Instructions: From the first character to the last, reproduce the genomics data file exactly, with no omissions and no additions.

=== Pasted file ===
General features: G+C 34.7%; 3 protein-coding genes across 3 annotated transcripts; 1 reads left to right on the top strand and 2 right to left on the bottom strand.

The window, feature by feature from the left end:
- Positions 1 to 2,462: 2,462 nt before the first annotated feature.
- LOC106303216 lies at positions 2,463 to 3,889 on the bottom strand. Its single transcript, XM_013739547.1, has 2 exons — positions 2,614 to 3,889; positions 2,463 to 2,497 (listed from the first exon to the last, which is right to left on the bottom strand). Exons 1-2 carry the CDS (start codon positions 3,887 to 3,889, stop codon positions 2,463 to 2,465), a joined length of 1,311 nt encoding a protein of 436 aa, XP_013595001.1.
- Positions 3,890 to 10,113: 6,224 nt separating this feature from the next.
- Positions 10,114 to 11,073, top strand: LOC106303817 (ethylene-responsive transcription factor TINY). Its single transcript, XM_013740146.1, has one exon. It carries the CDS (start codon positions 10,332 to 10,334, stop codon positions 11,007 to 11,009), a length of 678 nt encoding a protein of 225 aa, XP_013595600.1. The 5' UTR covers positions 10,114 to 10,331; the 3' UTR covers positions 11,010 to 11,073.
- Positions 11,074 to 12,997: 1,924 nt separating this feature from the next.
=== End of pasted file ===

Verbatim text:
General features: G+C 34.7%; 3 protein-coding genes across 3 annotated transcripts; 1 reads left to right on the top strand and 2 right to left on the bottom strand.

The window, feature by feature from the left end:
- Positions 1 to 2,462: 2,462 nt before the first annotated feature.
- LOC106303216 lies at positions 2,463 to 3,889 on the bottom strand. Its single transcript, XM_013739547.1, has 2 exons — positions 2,614 to 3,889; positions 2,463 to 2,497 (listed from the first exon to the last, which is right to left on the bottom strand). Exons 1-2 carry the CDS (start codon positions 3,887 to 3,889, stop codon positions 2,463 to 2,465), a joined length of 1,311 nt encoding a protein of 436 aa, XP_013595001.1.
- Positions 3,890 to 10,113: 6,224 nt separating this feature from the next.
- Positions 10,114 to 11,073, top strand: LOC106303817 (ethylene-responsive transcription factor TINY). Its single transcript, XM_013740146.1, has one exon. It carries the CDS (start codon positions 10,332 to 10,334, stop codon positions 11,007 to 11,009), a length of 678 nt encoding a protein of 225 aa, XP_013595600.1. The 5' UTR covers positions 10,114 to 10,331; the 3' UTR covers positions 11,010 to 11,073.
- Positions 11,074 to 12,997: 1,924 nt separating this feature from the next.